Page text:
- To get adequate fiber intake aim to eat at least 5 servings of vegetables and fruit daily, as well as a variety of other high fiber foods. Fruits and vegetables provide pre-biotics to feed gut bacteria and provide nutrients that are necessary for optimal digestion. Fiber helps keep things moving through the digestive tract, increases stool bulk and softens it, and it is also used to produce short-chain fatty acids, which are beneficial in preventing colon cancer.
- Too much fiber without adequate fluid may contribute to bloating and constipation. Drinking half your body weight in fluid daily is generally a good guideline that can help you to stay hydrated. For example a 160-pound person should aim to drink 80 oz. of fluid (preferably water) daily. Outdoor activities, heat, humidity, and exercise can increase these requirements.
- Eating a balanced diet is a challenge in our modern world. It is helpful to talk over your specific requirements with your dietitian/nutritionist. In general it is wise to limit your intake of processed foods, fried and fatty foods, and sugary foods and beverages. It is also advisable to avoid excessive use of alcohol when trying to support the health of your gut.
- Another useful tip is to include fermented foods into your regular diet, such as yogurt, kefir, miso, tempeh, kombucha, kimchi, and sauerkraut. These foods help maintain beneficial bacteria in the gut.
- Managing stress is important to gut health. Stress can slow down or increase gut motility contributing to constipation or diarrhea. Stress can also increase acid production, which could lead to reflux or even the development of stomach ulcers. Try to work out what causes you to feel stressed, and aim to find solutions to manage the effects of stress on your gut health.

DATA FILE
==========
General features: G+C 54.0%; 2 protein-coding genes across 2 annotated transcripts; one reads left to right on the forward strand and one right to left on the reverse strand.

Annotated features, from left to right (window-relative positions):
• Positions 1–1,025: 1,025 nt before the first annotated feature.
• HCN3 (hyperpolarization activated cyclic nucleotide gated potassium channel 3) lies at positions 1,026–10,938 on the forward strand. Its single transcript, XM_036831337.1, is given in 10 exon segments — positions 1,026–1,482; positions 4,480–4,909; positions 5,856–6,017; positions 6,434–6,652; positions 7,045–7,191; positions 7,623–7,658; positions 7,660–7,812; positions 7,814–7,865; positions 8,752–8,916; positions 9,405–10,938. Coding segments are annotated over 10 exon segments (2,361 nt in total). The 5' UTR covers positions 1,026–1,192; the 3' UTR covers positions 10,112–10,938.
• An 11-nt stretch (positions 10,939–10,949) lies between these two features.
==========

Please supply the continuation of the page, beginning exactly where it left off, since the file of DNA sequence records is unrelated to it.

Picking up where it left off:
- To ensure adequate sleep, aim for 7-9 hours of sleep each night. Your gut needs this time to rest and repair.
- Move more! Exercise helps to maintain the muscle tone of the digestive system, which is essential for maintaining the wave like motions that move food and waste products along the digestive tract.
- Slow down your eating. Give your body time to digest by not rushing through meals and by avoiding overeating. Following a meal schedule and aiming to not skip meals can help with this.
- Whenever possible, limit antibiotic use and limit acid blockers to short-term use. Both wipe out good bacteria in the gut. Supplementing with an appropriate probiotic while taking antibiotics or acid blockers may be helpful.
- Taking a probiotic can help support the colonization of good bacteria in your gut. However, it’s important to use the appropriate strains for your individual needs. Consult with your dietitian or healthcare provider for guidance.
- L-glutamine is an amino acid that helps to support the lining of the small intestine and helps to regulate inflammation. This is not a supplement that everyone needs, and should be talked over with your provider.
- Other supplements, including digestive enzymes and peppermint, can be considered on an individual basis as needed.
While the gastrointestinal system is complex and individual issues and needs vary, these are some simple strategies to consider for supporting gut health. For specific requirements, consult with a dietitian or nutritionist near you, or contact our office for more information.
If you would like to know more about digestive health and learn simple strategies to support a happy and healthy gut, join us for our “Happy Gut” Class. Click here for more details
By: Avril Rowerdink, RDN, LDN, CES & Anne Till, MNutr, RDN, LDN